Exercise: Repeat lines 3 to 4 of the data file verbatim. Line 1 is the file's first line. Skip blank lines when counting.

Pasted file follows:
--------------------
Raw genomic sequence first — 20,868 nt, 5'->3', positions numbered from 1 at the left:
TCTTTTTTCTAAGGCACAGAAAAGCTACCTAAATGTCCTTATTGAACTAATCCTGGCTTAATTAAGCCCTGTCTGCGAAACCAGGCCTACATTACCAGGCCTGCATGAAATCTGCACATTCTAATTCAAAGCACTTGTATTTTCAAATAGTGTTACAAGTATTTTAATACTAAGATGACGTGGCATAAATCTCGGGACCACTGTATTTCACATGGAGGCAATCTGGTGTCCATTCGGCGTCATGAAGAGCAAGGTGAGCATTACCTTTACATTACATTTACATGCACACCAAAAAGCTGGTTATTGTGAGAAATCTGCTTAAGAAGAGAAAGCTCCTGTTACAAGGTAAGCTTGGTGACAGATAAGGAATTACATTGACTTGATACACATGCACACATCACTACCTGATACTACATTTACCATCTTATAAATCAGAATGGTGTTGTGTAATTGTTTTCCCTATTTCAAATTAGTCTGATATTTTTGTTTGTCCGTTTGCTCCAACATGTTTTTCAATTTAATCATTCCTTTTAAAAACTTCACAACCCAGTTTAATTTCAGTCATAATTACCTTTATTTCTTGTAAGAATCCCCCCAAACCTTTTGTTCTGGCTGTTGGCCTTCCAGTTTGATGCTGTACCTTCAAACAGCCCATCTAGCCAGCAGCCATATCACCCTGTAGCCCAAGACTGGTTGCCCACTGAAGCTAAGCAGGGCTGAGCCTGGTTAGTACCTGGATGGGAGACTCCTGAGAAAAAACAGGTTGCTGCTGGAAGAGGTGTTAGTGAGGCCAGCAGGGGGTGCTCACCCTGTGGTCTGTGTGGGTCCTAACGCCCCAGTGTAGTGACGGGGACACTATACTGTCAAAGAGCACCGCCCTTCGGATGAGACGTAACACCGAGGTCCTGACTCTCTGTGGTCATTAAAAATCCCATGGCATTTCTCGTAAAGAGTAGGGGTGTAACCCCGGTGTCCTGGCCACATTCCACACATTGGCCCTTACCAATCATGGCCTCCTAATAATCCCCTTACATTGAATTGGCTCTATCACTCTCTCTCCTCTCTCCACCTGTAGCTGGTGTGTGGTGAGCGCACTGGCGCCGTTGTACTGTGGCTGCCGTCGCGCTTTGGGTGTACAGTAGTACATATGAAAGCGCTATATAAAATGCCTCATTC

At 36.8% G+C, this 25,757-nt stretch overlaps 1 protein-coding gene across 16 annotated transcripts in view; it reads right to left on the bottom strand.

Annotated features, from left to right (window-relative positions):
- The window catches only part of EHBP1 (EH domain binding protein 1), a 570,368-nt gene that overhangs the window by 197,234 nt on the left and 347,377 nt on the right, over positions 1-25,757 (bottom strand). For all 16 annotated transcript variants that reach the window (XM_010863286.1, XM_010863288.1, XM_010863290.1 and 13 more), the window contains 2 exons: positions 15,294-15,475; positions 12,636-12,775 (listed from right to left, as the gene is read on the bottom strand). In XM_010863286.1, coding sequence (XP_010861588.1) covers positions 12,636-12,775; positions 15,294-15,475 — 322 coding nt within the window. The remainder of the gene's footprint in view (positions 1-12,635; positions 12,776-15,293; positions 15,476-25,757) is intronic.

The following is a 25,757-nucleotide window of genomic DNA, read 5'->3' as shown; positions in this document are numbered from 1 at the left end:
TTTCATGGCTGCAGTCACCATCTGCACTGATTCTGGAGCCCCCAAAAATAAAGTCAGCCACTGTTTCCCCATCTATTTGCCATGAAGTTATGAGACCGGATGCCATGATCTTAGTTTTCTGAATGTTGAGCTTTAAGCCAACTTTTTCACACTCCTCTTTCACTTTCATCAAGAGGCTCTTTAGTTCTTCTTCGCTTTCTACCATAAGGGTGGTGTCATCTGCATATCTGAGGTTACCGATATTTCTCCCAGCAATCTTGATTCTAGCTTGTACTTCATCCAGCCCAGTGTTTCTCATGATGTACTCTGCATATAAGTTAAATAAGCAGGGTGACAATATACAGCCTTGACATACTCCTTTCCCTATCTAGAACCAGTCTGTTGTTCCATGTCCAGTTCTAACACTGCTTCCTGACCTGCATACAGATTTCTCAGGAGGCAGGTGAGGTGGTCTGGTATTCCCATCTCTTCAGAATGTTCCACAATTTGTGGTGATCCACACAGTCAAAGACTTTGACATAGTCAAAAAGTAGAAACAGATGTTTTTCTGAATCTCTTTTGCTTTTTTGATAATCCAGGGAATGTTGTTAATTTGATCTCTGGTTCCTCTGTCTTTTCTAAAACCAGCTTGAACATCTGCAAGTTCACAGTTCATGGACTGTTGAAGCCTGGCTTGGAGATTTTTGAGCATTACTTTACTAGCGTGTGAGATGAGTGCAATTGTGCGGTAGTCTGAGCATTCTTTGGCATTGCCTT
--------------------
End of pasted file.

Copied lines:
At 36.8% G+C, this 25,757-nt stretch overlaps 1 protein-coding gene across 16 annotated transcripts in view; it reads right to left on the bottom strand.

Annotated features, from left to right (window-relative positions):